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ResourcesHuman Research EthicsNature journals tighten rules on non-financial conflicts – Nature (Editorial | January 2018)

Australasian Human Research Ethics Consultancy Services Pty Ltd (AHRECS)

Nature journals tighten rules on non-financial conflicts – Nature (Editorial | January 2018)

Published/Released on January 31, 2018 | Posted by Admin on March 18, 2018 / , , , , ,

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Authors will be asked to declare any interests that might cloud objectivity

What makes a conflict of interest in science? Definitions differ, but broadly agree on one thing: an influence that can cloud a researcher’s objectivity. For some people, that influence can be money. But there are other influences that can interfere, such as institutional loyalty, personal beliefs and ambition.

Such conflicts are likely to be more common, especially outside of the health-science sphere but aren’t discussed nearly enough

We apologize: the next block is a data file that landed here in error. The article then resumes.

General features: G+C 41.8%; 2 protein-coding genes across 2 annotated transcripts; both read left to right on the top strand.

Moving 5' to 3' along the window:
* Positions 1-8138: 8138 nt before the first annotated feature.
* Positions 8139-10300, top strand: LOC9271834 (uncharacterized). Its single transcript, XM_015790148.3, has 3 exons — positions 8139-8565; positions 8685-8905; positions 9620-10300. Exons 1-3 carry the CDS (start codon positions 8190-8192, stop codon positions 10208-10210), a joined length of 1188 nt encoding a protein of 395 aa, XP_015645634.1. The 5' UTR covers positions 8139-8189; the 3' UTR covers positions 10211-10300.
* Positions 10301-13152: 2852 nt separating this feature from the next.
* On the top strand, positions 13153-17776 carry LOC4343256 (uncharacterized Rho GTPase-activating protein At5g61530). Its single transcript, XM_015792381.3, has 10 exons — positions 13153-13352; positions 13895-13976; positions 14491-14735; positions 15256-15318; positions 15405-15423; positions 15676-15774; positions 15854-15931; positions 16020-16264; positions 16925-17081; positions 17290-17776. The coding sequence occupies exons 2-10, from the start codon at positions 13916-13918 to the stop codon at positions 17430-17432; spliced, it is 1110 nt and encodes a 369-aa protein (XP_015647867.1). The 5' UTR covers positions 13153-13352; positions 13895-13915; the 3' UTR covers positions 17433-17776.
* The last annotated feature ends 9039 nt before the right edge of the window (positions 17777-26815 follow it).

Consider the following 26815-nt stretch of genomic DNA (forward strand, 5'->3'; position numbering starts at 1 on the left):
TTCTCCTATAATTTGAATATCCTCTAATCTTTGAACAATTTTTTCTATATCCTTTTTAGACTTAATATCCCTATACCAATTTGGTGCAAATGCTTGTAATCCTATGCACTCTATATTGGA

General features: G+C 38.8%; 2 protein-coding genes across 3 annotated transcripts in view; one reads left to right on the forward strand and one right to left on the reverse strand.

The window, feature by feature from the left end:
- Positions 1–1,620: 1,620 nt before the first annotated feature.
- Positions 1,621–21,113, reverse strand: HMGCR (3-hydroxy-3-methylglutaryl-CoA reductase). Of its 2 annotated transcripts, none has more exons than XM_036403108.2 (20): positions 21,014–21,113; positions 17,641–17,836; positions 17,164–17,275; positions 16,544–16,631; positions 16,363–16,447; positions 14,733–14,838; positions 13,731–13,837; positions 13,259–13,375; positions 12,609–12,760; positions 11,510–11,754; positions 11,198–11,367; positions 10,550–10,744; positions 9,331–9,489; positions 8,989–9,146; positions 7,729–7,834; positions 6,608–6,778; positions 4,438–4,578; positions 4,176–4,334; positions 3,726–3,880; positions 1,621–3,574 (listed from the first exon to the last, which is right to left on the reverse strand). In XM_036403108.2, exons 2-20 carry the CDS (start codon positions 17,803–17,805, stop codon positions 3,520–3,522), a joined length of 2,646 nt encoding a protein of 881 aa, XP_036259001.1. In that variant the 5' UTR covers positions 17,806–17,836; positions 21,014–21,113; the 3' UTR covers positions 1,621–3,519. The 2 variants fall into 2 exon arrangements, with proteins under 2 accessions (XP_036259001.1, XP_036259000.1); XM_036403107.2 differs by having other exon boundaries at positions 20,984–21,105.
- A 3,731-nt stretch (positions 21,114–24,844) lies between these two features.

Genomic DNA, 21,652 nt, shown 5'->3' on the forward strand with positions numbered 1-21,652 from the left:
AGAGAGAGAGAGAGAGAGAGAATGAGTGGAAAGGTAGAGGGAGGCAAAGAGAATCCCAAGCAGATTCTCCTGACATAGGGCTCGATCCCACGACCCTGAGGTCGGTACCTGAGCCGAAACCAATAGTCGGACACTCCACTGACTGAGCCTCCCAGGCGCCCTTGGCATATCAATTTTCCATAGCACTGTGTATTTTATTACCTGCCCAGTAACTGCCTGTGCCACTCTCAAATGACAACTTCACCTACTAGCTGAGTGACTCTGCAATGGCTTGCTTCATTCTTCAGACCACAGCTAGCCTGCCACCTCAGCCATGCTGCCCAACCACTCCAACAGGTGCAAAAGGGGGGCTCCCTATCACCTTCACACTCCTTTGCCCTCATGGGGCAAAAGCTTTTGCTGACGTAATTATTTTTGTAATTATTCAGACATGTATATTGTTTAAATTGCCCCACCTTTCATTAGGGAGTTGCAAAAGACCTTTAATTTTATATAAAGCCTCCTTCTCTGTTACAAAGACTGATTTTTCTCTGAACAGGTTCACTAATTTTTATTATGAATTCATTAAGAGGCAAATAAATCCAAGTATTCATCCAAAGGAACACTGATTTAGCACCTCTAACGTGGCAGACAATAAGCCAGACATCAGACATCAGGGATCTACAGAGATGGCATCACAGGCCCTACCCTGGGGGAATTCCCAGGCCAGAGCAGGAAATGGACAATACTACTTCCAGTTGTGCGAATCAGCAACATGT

Nature and the other Nature Research journals (including the Nature research and reviews journals, Nature Communications, Scientific Reports, Scientific Data, the Nature Partner Journals and the Communications journals) are taking into account some of these non-financial sources of possible tension and conflict. From February, authors of research articles, reviews, commentaries and research analyses will be asked (and expected) to disclose them (see
For this purpose, competing interests (both financial and non-financial) are defined as a secondary interest that could directly undermine, or be perceived to undermine, the objectivity, integrity and value of a publication through a potential influence on the judgements and actions of authors with regard to objective data presentation, analysis and interpretation. Non-financial competing interests can include a range of personal and/or professional relationships with organizations and individuals, including membership of governmental, non-governmental, advocacy or lobbying organizations, or serving as an expert witness.

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